Woman Woken by Loud Noise Finds Meteorite in Her Garden

A meteor that was recently seen soaring brightly across the night sky has been found after crash landing in a woman's garden.

The fireball, also known as a bolide, was spotted as it fell to Earth by hundreds of locals across France between the night of September 9 and 10, and was caught on several cameras, according to Fireball Recovery and InterPlanetary Observation Network (FRIPON)/Vigie-Ciel, a French citizen science project.

As FRIPON/Vigie-Ciel was in the process of estimating where the meteor landed, they were contacted by a woman from the Communauté de Communes Sauldre et Sologne in central France, who thought that the meteor had landed in her garden, news outlet actu.fr reported on Wednesday. The woman added that she had been awoken by a loud noise in the night and found chunks of rock in her yard the following morning.

The team set off to investigate the claim, and found that the meteor had indeed landed in her garden in three fragments, weighing around 1.5 pounds in total.

meteor france
The meteor fireball spotted on a FRIPON camera at the Pôle des Etoiles (left), and an assembly of the fragments of the meteorite found in the woman's garden. FRIPON/Vigie-Ciel

"Immediately, we set off. And when we got there, we were immediately sure," Sylvain Bouley, president of the Astronomical Society of France (SAF), told actu.fr.

Bouley added: "We had a beautiful fusion crust [of rock melted by entry into the atmosphere], the interior was very clear, there were shiny gravels inside which betrayed the presence of metal... All the characteristics of a meteorite."

Meteors are chunks of rocks and ice that fall into the Earth's atmosphere, heating up to immense temperatures as they travel toward the ground at high speeds.

The French meteorite—as meteors are known once they've hit the ground—was estimated by Bouley to have been traveling at several hundred miles per hour as it collided with the Earth.

meteor chunks
The different fragments of the meteorite, and the reassembled meteor (bottom right). FRIPON/Vigie-Ciel

"Luckily she wasn't underneath," he said. "There was no crater, but it broke the table."

A meteor appears as a bright fireball in the sky if it's larger than average, creating a bright flash of light as it falls through the atmosphere. Most of the meteor is vaporized during its descent, with only around 5 percent of the original object reaching the ground, according to The National Aeronautics and Space Administration (NASA).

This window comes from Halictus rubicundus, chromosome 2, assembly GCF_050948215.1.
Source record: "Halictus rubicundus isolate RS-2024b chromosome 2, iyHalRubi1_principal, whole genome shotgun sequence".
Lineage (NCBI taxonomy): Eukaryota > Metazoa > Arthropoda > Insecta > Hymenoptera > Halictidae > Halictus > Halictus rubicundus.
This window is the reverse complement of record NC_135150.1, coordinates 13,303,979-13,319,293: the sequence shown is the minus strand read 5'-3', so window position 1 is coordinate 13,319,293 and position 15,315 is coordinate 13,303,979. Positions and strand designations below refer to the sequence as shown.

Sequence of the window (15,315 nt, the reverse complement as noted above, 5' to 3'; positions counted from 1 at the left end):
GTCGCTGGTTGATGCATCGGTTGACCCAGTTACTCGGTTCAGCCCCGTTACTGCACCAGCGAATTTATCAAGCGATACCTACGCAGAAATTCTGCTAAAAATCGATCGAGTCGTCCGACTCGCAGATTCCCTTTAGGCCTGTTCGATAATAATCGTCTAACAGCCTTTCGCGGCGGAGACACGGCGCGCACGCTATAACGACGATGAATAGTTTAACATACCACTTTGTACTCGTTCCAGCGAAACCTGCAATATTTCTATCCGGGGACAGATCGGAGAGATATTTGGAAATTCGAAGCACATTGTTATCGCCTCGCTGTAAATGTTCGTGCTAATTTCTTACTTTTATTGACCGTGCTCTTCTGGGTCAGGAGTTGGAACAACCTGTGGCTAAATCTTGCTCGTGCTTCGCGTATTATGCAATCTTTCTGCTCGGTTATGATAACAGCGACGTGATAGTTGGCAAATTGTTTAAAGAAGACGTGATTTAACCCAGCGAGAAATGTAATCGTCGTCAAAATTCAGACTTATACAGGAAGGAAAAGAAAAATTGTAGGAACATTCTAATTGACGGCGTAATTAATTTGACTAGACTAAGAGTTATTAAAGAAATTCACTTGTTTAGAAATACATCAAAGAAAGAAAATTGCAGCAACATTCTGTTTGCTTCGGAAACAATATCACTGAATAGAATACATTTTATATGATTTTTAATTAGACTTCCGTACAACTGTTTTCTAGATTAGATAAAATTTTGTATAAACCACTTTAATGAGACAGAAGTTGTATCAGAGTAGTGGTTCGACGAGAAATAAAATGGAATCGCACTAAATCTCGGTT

"As it comes into Earth's atmosphere at high speed (above 12 kilometers [7.5 miles] per second), it pushes the air in front of it, causing that air to become superheated (kind of like a shockwave), which in turn causes the surface of the rock to 'ablate'. Basically, the very surface layer gets superheated, and vaporized," Jonti Horner, an astrophysics professor at the University of Southern Queensland, Australia, previously told Newsweek. "As the thing continues to push through the atmosphere, it gets whittled away from the outside in by this ablation process—until friction with the atmosphere slows it to subsonic speeds."

Strangely, a meteor is still cold once it reaches the ground.

french meteor team
The FRIPON/Vigie-Ciel holding a chunk of the meteor. From left to right: François Colas (responsible for the FRIPON project, OBSPM), Philippe Cavier and Charbal Kanzandjian (respectively facilitator and manager at Pôle des Etoiles – Nançay), Sylvain Bouley (planetologist, FRIPON/Vigie-Ciel team, Paris Saclay University). FRIPON/Vigie-Ciel

"A meteorite like that coming through the atmosphere is a little bit like what you get when you order some deep-fried ice-cream. You have a lump of rock or metal that is moving through space and has been in space for billions of years. So it will be chilled through to its very center—nice and cold," Horner said. "You essentially have a rock with a very thin super-heated layer (like the skin of an apple), which then takes tens of seconds or a few minutes to fall the rest of the way to Earth. The interior will still be bitterly cold—but that fall will be plenty of time for the surface to cool off."

This means that a falling meteor is unlikely to cause a fire in a house or garden, despite its scorching-hot descent.

The meteorite chunks in the woman's garden have now been taken to the National Museum of Natural History in France for analysis.

Newsweek has reached out to FRIPON/Vigie-Ciel via email for comment.

Do you have a science story to share with Newsweek? Do you have a question about meteors? Let us know via science@newsweek.com

Editor's Picks

Newsweek cover
  • Newsweek magazine delivered to your door
  • Unlimited access to Newsweek.com
  • Ad free Newsweek.com experience
  • iOS and Android app access
  • All newsletters + podcasts
Newsweek cover
  • Unlimited access to Newsweek.com
  • Ad free Newsweek.com experience
  • iOS and Android app access
  • All newsletters + podcasts